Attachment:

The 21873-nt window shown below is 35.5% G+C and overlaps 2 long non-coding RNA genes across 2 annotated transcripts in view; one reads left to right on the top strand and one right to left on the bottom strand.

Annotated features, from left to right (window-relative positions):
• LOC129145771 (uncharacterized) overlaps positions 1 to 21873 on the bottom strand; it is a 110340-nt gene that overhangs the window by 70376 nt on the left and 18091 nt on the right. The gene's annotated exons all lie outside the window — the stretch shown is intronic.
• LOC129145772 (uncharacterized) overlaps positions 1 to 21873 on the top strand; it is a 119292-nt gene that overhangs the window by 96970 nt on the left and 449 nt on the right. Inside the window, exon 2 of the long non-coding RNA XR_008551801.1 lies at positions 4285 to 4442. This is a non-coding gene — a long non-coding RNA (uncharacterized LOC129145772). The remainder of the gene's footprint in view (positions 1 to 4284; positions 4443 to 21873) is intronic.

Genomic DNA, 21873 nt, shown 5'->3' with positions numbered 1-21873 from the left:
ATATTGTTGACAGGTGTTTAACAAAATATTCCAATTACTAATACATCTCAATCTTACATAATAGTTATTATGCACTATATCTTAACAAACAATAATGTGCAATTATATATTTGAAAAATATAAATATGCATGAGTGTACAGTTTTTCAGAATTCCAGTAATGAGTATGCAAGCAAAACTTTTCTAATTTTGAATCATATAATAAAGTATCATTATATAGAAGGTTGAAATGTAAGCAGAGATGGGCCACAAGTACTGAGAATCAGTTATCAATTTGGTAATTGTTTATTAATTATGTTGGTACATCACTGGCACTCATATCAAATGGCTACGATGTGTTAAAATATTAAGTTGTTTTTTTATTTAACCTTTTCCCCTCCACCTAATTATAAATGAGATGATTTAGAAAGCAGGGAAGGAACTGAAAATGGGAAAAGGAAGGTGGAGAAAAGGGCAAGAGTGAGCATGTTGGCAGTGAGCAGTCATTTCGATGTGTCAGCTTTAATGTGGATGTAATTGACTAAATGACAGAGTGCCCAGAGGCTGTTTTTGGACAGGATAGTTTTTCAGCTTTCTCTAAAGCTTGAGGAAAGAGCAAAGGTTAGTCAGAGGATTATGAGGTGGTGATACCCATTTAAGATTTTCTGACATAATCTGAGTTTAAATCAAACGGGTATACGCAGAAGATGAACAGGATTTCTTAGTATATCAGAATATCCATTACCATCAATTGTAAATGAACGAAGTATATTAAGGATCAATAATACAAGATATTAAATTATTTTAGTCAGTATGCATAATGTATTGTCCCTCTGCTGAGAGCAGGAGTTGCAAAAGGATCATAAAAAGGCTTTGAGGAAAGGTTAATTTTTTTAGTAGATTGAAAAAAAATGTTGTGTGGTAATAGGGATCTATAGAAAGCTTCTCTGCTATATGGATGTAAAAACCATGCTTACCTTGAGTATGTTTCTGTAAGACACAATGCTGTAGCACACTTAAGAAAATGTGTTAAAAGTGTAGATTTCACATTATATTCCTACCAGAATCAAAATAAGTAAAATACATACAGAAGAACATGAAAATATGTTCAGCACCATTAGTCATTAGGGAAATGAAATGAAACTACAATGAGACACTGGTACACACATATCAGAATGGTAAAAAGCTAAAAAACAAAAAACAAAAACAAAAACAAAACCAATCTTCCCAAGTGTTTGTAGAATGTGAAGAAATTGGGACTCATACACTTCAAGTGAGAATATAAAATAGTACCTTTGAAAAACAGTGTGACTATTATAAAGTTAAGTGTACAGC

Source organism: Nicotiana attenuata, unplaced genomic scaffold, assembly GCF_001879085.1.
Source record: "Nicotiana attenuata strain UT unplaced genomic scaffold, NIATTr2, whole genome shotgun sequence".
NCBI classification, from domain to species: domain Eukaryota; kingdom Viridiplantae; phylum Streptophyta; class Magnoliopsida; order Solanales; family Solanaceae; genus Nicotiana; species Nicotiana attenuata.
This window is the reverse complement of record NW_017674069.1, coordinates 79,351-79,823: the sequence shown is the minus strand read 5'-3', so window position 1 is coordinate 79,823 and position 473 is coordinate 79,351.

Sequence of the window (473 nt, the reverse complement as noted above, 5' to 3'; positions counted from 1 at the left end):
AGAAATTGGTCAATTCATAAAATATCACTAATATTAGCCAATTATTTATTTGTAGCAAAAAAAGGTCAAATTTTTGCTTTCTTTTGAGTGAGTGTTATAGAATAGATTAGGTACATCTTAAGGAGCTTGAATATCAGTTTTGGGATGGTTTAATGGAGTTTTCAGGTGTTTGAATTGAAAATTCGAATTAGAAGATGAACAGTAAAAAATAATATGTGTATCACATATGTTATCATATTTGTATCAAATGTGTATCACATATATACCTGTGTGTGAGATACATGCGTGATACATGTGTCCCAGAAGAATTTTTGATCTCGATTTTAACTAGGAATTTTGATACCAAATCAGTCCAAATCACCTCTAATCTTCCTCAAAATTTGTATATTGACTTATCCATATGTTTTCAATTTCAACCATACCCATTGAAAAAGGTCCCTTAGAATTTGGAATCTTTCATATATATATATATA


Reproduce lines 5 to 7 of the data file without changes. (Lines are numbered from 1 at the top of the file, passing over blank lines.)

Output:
Genomic DNA, 21873 nt, shown 5'->3' with positions numbered 1-21873 from the left:
ATATTGTTGACAGGTGTTTAACAAAATATTCCAATTACTAATACATCTCAATCTTACATAATAGTTATTATGCACTATATCTTAACAAACAATAATGTGCAATTATATATTTGAAAAATATAAATATGCATGAGTGTACAGTTTTTCAGAATTCCAGTAATGAGTATGCAAGCAAAACTTTTCTAATTTTGAATCATATAATAAAGTATCATTATATAGAAGGTTGAAATGTAAGCAGAGATGGGCCACAAGTACTGAGAATCAGTTATCAATTTGGTAATTGTTTATTAATTATGTTGGTACATCACTGGCACTCATATCAAATGGCTACGATGTGTTAAAATATTAAGTTGTTTTTTTATTTAACCTTTTCCCCTCCACCTAATTATAAATGAGATGATTTAGAAAGCAGGGAAGGAACTGAAAATGGGAAAAGGAAGGTGGAGAAAAGGGCAAGAGTGAGCATGTTGGCAGTGAGCAGTCATTTCGATGTGTCAGCTTTAATGTGGATGTAATTGACTAAATGACAGAGTGCCCAGAGGCTGTTTTTGGACAGGATAGTTTTTCAGCTTTCTCTAAAGCTTGAGGAAAGAGCAAAGGTTAGTCAGAGGATTATGAGGTGGTGATACCCATTTAAGATTTTCTGACATAATCTGAGTTTAAATCAAACGGGTATACGCAGAAGATGAACAGGATTTCTTAGTATATCAGAATATCCATTACCATCAATTGTAAATGAACGAAGTATATTAAGGATCAATAATACAAGATATTAAATTATTTTAGTCAGTATGCATAATGTATTGTCCCTCTGCTGAGAGCAGGAGTTGCAAAAGGATCATAAAAAGGCTTTGAGGAAAGGTTAATTTTTTTAGTAGATTGAAAAAAAATGTTGTGTGGTAATAGGGATCTATAGAAAGCTTCTCTGCTATATGGATGTAAAAACCATGCTTACCTTGAGTATGTTTCTGTAAGACACAATGCTGTAGCACACTTAAGAAAATGTGTTAAAAGTGTAGATTTCACATTATATTCCTACCAGAATCAAAATAAGTAAAATACATACAGAAGAACATGAAAATATGTTCAGCACCATTAGTCATTAGGGAAATGAAATGAAACTACAATGAGACACTGGTACACACATATCAGAATGGTAAAAAGCTAAAAAACAAAAAACAAAAACAAAAACAAAACCAATCTTCCCAAGTGTTTGTAGAATGTGAAGAAATTGGGACTCATACACTTCAAGTGAGAATATAAAATAGTACCTTTGAAAAACAGTGTGACTATTATAAAGTTAAGTGTACAGC

Source organism: Nicotiana attenuata, unplaced genomic scaffold, assembly GCF_001879085.1.